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Democracy has never existed. Greeks did not include women, Romans did not include women or slaves or servants etc. Everything since has been adulterated or even subverted by representatives. Most of what is discussed here is some lesser form of democracy
Democracy (literally "rule by the people", from the Greek demos, "people", and kratos, "rule") is a form of government. While the term democracy is typically used in the context of a political state, the principles are also applicable to other groups and organizations.
- 1 Definition of democracy
- 2 Forms of democracy
- 3 History
- 4 Theory
- 5 Arguments for and against
- 6 Beyond the public level
- 7 See also
- 8 Notes
- 9 Further reading
- 10 External links
Definition of democracy
According to the New World Dictionary, democracy means "majority rule". However, there are other definitions. Encyclopedia Britannica states "Form of government in which supreme power is vested in the people and exercised by them directly or indirectly through a system of representation usually involving periodic free elections." The Stanford Encyclopedia of philosophy states that "the term 'democracy,' as I will use it in this article, refers very generally to a method of group decision making characterized by a kind of equality among the participants at an essential stage of the collective decision making."
Forms of democracy
The implementation of democracy has brought a great complexity and diversity from a large variety of concepts and ideas used at different periods of history and in different situations. Most forms listed here have many elements in common with each other, but are categorized by the most prominent characteristics. While most democratic ideas have been implemented on small scales, some of them have yet to be implemented within recognized nation states.
Representative democracy involves the selection of government officials by the people. Representatives may be elected by a particular district (or constituency), or represent the electorate as a whole as in many proportional systems, with some using a combination of the two. Some representative democracies also incorporate elements of direct democracy, such as referenda. A characteristic of representative democracy is that while the representatives are elected by the people, to act in their interest, they retain the freedom to exercise their own judgment as how best to do so. While considerations such as party alignment, perception of voter wishes or the public interest, re-election prospects and other factors can be of influence, there are generally few binding restrictions.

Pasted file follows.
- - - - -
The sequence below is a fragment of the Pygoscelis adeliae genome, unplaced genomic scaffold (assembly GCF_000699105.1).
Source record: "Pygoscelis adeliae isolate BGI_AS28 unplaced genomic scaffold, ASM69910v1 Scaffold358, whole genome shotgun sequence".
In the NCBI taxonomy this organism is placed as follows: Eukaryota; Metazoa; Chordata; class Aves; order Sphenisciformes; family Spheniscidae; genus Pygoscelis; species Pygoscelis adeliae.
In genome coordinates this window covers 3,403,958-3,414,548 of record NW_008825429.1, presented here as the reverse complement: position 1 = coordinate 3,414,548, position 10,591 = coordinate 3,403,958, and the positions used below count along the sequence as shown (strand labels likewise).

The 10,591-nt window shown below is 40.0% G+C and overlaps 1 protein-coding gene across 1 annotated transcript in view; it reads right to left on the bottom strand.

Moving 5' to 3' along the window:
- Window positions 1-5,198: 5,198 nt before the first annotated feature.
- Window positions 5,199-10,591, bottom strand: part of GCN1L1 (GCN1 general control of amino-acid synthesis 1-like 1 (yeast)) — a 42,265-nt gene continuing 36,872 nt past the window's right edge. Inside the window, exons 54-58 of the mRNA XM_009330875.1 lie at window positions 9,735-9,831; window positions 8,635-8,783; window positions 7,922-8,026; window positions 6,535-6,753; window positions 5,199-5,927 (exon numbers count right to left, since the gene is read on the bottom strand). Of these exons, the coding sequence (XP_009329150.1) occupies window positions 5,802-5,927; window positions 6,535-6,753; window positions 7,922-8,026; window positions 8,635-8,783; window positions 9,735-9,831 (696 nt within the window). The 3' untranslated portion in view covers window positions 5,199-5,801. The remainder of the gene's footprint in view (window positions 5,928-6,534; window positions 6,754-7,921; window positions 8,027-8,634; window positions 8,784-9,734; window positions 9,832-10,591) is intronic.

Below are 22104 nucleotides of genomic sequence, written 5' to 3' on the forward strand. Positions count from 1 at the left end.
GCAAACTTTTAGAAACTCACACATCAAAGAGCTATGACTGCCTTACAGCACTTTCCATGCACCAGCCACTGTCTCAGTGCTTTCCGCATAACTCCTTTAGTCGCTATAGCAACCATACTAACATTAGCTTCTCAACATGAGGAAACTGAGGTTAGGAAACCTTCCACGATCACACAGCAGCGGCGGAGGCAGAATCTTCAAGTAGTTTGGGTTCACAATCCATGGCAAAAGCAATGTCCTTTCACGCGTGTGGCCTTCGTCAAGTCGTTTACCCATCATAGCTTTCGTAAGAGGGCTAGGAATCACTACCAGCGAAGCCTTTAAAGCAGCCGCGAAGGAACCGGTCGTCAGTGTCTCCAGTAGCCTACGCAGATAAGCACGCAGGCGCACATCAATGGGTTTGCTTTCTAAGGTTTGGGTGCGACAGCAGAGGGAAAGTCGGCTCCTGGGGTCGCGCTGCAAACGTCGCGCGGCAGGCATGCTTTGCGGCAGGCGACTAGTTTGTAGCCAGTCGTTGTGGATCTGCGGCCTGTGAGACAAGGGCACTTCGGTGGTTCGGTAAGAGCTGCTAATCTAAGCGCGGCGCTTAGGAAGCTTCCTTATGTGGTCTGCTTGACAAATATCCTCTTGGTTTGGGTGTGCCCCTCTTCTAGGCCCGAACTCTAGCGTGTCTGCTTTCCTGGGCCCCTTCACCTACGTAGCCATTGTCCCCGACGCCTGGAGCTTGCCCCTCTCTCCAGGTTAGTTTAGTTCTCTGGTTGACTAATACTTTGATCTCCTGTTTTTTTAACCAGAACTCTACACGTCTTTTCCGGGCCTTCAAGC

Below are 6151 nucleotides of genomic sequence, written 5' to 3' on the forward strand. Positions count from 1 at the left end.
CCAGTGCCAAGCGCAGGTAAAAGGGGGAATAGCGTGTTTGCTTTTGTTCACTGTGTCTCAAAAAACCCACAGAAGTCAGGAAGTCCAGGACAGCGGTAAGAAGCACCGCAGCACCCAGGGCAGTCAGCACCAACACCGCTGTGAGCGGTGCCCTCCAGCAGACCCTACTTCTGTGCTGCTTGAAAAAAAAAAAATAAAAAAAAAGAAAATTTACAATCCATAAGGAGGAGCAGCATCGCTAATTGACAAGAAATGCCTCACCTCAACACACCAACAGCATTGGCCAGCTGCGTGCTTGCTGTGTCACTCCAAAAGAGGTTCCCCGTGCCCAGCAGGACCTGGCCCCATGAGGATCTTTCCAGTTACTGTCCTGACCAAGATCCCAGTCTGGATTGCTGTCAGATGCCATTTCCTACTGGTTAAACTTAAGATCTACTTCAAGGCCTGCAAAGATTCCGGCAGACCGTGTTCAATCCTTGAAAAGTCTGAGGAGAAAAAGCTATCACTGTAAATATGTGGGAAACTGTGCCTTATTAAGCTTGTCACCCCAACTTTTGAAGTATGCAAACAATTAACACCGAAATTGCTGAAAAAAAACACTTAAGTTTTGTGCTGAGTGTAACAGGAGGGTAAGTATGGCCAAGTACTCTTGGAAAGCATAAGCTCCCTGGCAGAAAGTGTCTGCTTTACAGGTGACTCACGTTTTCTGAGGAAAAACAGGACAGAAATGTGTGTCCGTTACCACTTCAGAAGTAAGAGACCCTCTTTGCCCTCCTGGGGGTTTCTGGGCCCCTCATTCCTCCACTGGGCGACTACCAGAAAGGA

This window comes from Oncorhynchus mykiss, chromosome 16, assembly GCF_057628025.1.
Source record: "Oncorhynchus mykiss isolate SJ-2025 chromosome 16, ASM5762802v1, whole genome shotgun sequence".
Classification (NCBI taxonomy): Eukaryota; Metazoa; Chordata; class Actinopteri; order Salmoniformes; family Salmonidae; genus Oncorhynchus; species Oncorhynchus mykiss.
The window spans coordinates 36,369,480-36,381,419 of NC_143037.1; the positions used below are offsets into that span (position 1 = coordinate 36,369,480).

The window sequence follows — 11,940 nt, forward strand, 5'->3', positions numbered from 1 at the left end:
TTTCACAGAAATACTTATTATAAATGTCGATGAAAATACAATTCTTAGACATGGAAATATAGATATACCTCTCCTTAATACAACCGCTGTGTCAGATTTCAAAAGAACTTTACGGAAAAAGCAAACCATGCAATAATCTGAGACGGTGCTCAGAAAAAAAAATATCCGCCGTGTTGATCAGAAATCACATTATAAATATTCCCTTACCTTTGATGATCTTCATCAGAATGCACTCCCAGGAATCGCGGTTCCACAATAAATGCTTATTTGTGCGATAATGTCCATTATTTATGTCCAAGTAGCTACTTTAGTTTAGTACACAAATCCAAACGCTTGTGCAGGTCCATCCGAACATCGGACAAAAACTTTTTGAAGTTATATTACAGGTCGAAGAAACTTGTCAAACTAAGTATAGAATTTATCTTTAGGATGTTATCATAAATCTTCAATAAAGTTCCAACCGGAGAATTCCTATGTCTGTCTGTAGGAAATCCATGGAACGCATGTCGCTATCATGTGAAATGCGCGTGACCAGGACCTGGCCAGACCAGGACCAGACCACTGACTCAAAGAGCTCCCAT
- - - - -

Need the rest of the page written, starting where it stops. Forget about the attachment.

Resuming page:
Liberal democracy is a representative democracy along with the protection of minorities, the rule of law, a separation of powers, and protection of liberties (thus the name liberal) of speech, assembly, religion, and property. Conversely, an illiberal democracy is one where the protections that form a liberal democracy are either nonexistent, or not enforced. The experience in some post-Soviet states drew attention to the phenomenon, although it is not of recent origin. Napoleon III for example used plebiscites to ratify his imperial decisions.
Direct democracy is largely referred to as a political system where the citizens vote on all major policy decisions. It is called direct because, in the classical forms, there are no intermediaries or representatives. All direct democracies to date have been weak forms, relatively small communities, usually city-states. However, some see the extensive use of referenda, as in California, as akin to direct democracy in a very large polity with more than 20 million potential voters.
Today, a limited direct democracy exists in some Swiss cantons. Other current examples include many small civic organizations (like college faculties) and town meetings in New England (usually in towns under 10,000 population).
Direct democracy obviously becomes difficult when the electorate is large. Modern direct democracy tries to accommodate this and sees a role for strictly controlled representatives. It is characterized by three pillars; referendums (initiated by governments or legislatures or by citizens responding to legislation), initiatives (initiated by citizens) and recall elections (on holders of public office).
Some anarchists oppose democracy while others favor it. Pierre-Joseph Proudhon argued that the only acceptable form of direct democracy is one in which it is recognized that majority decisions are not binding on the minority. However, anarcho-communist Murray Bookchin criticizes individualist anarchists for opposing democracy, and says "majority rule" is consistent with anarchism.
There are also some anarchists who expect society to operate by consensus. Some anarcho-communists oppose the majoritarian nature of democracy, feeling that it can impede individual liberty and opt in favor of consensus.
[[Image:Claims Of Demoracy.png|right|350px|thumb|Since World War II, democracy has gained widespread acceptance. This map displays the official "claims" made by world governments with regard to democracy, as of June 2006. It shows the de jure status of democracy in the world.
[[Image:Freedom House world map 2007.png|thumb|350px|This map reflects the findings of Freedom House's survey Freedom in the World 2007, which reports the state of world freedom in 2006. It is one of the most widely used measures of democracy by researchers. 
Freedom House considers these to be liberal democracies. Free.
]] Not Free